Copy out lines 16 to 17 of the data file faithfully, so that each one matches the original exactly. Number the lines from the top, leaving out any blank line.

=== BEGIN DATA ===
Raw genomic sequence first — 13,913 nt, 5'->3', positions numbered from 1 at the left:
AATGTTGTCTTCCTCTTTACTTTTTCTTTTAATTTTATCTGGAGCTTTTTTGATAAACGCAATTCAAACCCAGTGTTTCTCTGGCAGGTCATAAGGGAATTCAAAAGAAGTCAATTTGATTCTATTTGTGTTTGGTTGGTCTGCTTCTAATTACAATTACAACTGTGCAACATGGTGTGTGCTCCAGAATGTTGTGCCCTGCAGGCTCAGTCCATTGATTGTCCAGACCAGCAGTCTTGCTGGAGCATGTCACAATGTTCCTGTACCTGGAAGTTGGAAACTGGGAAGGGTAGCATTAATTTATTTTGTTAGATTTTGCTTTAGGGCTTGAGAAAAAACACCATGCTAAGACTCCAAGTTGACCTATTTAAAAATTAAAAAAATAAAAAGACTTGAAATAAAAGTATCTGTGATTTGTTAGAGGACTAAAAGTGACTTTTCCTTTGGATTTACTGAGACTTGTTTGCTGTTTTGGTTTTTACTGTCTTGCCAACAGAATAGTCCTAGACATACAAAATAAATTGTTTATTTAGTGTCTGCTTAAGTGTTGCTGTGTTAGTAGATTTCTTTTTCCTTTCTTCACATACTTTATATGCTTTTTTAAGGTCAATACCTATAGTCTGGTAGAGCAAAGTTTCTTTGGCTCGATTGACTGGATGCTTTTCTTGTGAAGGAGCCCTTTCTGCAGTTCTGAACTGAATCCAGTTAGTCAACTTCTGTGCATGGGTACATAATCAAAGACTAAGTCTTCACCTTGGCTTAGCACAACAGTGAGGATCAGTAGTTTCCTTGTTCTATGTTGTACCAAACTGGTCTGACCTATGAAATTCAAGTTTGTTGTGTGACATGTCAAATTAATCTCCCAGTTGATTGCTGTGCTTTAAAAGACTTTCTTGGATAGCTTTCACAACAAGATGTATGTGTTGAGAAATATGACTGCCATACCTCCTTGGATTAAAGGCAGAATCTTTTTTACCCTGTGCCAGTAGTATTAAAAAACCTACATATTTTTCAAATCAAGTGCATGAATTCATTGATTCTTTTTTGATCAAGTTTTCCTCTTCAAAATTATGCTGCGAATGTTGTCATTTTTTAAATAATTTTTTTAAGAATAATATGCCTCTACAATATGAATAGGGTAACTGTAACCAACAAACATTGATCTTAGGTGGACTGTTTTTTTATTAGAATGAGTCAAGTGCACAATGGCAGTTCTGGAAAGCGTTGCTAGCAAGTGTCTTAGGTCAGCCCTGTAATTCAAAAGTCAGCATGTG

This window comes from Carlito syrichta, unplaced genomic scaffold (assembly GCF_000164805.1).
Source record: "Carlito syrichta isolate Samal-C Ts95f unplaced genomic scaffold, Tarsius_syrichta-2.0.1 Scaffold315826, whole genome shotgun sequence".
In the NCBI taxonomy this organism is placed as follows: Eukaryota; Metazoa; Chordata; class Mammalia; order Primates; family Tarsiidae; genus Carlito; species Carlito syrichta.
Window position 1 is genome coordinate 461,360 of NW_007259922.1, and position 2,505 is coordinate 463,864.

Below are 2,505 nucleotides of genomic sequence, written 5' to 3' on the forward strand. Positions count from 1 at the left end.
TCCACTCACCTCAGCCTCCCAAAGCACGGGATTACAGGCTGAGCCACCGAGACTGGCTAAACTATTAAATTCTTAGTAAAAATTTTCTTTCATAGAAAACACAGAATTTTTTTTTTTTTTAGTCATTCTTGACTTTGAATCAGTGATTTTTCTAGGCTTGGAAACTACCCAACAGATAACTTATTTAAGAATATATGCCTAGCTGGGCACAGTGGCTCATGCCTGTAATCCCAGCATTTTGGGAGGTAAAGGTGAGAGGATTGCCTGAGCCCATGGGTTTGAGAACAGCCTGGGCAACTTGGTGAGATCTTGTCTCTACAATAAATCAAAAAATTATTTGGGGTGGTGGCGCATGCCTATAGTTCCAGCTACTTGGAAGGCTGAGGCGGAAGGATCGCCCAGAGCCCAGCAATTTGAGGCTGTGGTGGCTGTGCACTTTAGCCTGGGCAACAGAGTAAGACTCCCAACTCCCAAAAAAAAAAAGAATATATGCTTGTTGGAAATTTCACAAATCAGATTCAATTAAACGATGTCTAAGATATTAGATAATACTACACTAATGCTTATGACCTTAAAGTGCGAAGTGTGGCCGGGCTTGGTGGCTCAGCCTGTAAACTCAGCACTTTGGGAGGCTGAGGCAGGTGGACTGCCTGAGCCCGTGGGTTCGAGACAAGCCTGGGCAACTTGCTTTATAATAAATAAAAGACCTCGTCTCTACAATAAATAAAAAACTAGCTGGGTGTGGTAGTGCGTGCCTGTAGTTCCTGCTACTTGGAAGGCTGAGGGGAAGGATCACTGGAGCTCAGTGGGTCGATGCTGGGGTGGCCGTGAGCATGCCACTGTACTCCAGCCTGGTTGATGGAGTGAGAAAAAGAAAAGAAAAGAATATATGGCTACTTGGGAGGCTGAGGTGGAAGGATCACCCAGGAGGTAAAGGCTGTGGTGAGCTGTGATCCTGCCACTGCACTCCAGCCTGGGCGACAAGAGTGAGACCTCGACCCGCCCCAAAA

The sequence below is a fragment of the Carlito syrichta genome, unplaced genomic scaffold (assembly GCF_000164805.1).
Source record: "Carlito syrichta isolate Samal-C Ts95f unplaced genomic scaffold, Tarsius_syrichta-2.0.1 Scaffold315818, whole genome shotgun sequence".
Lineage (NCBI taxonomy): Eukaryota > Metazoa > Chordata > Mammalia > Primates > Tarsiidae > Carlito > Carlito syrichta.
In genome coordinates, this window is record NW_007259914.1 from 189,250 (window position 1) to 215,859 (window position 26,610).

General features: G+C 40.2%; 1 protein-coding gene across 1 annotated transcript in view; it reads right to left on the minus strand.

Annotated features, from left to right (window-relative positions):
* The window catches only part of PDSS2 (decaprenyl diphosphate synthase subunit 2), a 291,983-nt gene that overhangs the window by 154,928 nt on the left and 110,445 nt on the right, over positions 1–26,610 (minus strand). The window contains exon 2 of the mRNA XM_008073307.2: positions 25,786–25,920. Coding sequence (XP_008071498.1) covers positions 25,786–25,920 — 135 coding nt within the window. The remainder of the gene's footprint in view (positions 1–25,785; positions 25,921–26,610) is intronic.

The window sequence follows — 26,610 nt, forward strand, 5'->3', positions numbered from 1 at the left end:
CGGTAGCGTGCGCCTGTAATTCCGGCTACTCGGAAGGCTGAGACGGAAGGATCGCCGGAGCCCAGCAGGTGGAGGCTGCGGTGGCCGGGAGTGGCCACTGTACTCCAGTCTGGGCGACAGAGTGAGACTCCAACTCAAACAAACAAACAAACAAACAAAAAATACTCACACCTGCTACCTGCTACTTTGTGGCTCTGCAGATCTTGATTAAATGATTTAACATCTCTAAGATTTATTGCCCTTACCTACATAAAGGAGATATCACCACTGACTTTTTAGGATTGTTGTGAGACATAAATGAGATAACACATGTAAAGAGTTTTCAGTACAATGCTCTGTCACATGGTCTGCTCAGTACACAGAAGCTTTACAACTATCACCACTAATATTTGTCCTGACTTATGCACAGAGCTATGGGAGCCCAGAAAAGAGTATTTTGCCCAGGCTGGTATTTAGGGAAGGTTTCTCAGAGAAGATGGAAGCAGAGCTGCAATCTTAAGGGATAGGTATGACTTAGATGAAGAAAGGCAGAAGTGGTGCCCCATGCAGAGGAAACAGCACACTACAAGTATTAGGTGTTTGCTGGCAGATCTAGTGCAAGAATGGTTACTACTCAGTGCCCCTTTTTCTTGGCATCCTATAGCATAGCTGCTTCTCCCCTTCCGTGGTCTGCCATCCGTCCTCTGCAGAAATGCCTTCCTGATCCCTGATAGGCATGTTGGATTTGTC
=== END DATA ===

The window sequence follows — 26,610 nt, forward strand, 5'->3', positions numbered from 1 at the left end:
CGGTAGCGTGCGCCTGTAATTCCGGCTACTCGGAAGGCTGAGACGGAAGGATCGCCGGAGCCCAGCAGGTGGAGGCTGCGGTGGCCGGGAGTGGCCACTGTACTCCAGTCTGGGCGACAGAGTGAGACTCCAACTCAAACAAACAAACAAACAAACAAAAAATACTCACACCTGCTACCTGCTACTTTGTGGCTCTGCAGATCTTGATTAAATGATTTAACATCTCTAAGATTTATTGCCCTTACCTACATAAAGGAGATATCACCACTGACTTTTTAGGATTGTTGTGAGACATAAATGAGATAACACATGTAAAGAGTTTTCAGTACAATGCTCTGTCACATGGTCTGCTCAGTACACAGAAGCTTTACAACTATCACCACTAATATTTGTCCTGACTTATGCACAGAGCTATGGGAGCCCAGAAAAGAGTATTTTGCCCAGGCTGGTATTTAGGGAAGGTTTCTCAGAGAAGATGGAAGCAGAGCTGCAATCTTAAGGGATAGGTATGACTTAGATGAAGAAAGGCAGAAGTGGTGCCCCATGCAGAGGAAACAGCACACTACAAGTATTAGGTGTTTGCTGGCAGATCTAGTGCAAGAATGGTTACTACTCAGTGCCCCTTTTTCTTGGCATCCTATAGCATAGCTGCTTCTCCCCTTCCGTGGTCTGCCATCCGTCCTCTGCAGAAATGCCTTCCTGATCCCTGATAGGCATGTTGGATTTGTC